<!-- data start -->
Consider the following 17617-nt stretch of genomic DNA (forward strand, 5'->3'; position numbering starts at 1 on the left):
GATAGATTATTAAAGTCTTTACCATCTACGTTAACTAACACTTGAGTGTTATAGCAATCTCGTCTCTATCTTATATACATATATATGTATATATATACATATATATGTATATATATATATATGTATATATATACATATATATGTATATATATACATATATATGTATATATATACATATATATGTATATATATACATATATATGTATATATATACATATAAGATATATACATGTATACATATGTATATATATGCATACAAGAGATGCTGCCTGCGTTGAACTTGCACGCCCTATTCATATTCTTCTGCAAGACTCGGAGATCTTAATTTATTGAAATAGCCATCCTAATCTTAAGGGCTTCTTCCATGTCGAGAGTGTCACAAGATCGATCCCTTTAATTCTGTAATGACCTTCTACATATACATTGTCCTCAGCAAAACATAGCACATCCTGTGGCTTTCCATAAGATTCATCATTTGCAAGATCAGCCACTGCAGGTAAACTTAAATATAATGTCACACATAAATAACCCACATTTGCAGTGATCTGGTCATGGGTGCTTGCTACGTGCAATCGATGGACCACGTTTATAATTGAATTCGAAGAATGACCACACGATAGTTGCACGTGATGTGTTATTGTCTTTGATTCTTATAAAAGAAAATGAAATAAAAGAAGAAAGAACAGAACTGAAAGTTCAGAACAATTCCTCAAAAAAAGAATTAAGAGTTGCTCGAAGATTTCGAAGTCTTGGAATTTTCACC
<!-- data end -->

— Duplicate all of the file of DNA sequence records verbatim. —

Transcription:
Consider the following 17617-nt stretch of genomic DNA (forward strand, 5'->3'; position numbering starts at 1 on the left):
GATAGATTATTAAAGTCTTTACCATCTACGTTAACTAACACTTGAGTGTTATAGCAATCTCGTCTCTATCTTATATACATATATATGTATATATATACATATATATGTATATATATATATATGTATATATATACATATATATGTATATATATACATATATATGTATATATATACATATATATGTATATATATACATATATATGTATATATATACATATAAGATATATACATGTATACATATGTATATATATGCATACAAGAGATGCTGCCTGCGTTGAACTTGCACGCCCTATTCATATTCTTCTGCAAGACTCGGAGATCTTAATTTATTGAAATAGCCATCCTAATCTTAAGGGCTTCTTCCATGTCGAGAGTGTCACAAGATCGATCCCTTTAATTCTGTAATGACCTTCTACATATACATTGTCCTCAGCAAAACATAGCACATCCTGTGGCTTTCCATAAGATTCATCATTTGCAAGATCAGCCACTGCAGGTAAACTTAAATATAATGTCACACATAAATAACCCACATTTGCAGTGATCTGGTCATGGGTGCTTGCTACGTGCAATCGATGGACCACGTTTATAATTGAATTCGAAGAATGACCACACGATAGTTGCACGTGATGTGTTATTGTCTTTGATTCTTATAAAAGAAAATGAAATAAAAGAAGAAAGAACAGAACTGAAAGTTCAGAACAATTCCTCAAAAAAAGAATTAAGAGTTGCTCGAAGATTTCGAAGTCTTGGAATTTTCACC